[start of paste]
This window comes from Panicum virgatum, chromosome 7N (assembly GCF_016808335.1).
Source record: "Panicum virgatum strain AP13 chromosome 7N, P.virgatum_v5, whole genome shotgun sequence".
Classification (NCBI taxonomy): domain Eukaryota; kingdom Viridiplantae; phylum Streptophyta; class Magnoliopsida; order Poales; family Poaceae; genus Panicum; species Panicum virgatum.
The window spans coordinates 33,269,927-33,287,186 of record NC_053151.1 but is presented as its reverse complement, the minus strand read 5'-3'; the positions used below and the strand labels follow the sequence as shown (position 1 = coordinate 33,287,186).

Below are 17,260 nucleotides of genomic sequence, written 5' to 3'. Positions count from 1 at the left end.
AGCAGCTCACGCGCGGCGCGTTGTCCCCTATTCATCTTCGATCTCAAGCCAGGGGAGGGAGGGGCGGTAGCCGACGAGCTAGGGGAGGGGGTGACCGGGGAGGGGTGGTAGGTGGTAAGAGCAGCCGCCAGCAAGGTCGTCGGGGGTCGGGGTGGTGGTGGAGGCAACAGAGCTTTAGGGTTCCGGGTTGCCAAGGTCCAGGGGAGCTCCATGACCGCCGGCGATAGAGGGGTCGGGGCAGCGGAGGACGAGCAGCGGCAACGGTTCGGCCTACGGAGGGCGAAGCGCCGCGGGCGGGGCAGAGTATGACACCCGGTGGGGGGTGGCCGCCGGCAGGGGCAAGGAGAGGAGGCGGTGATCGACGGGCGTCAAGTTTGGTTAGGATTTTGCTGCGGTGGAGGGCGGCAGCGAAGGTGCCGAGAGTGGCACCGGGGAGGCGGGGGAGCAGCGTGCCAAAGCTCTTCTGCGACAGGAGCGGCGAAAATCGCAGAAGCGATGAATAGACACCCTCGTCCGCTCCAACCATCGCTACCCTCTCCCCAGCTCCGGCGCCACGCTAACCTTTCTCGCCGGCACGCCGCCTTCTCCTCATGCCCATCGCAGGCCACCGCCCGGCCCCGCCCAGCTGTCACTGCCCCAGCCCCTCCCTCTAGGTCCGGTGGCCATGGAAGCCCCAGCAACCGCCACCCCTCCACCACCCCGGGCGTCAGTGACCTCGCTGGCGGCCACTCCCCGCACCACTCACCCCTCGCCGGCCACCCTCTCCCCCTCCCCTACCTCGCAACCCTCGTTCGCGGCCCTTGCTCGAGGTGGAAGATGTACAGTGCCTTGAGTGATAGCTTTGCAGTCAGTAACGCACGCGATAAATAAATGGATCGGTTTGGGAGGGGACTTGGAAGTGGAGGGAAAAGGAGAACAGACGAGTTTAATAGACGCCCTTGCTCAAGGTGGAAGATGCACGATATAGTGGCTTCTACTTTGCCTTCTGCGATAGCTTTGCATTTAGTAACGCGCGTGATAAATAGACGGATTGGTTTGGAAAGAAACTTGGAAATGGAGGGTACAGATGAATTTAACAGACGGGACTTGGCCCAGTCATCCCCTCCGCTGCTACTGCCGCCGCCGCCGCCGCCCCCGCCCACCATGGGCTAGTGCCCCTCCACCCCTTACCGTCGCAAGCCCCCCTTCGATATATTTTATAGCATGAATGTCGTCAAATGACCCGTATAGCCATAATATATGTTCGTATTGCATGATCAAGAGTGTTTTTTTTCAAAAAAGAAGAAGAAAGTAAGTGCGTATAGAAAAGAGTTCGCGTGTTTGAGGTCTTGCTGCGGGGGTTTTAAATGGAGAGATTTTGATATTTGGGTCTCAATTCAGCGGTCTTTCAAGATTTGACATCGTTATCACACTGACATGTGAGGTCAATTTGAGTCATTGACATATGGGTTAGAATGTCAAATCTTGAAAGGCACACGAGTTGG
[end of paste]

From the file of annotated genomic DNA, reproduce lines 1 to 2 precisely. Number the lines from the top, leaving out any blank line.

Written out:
This window comes from Panicum virgatum, chromosome 7N (assembly GCF_016808335.1).
Source record: "Panicum virgatum strain AP13 chromosome 7N, P.virgatum_v5, whole genome shotgun sequence".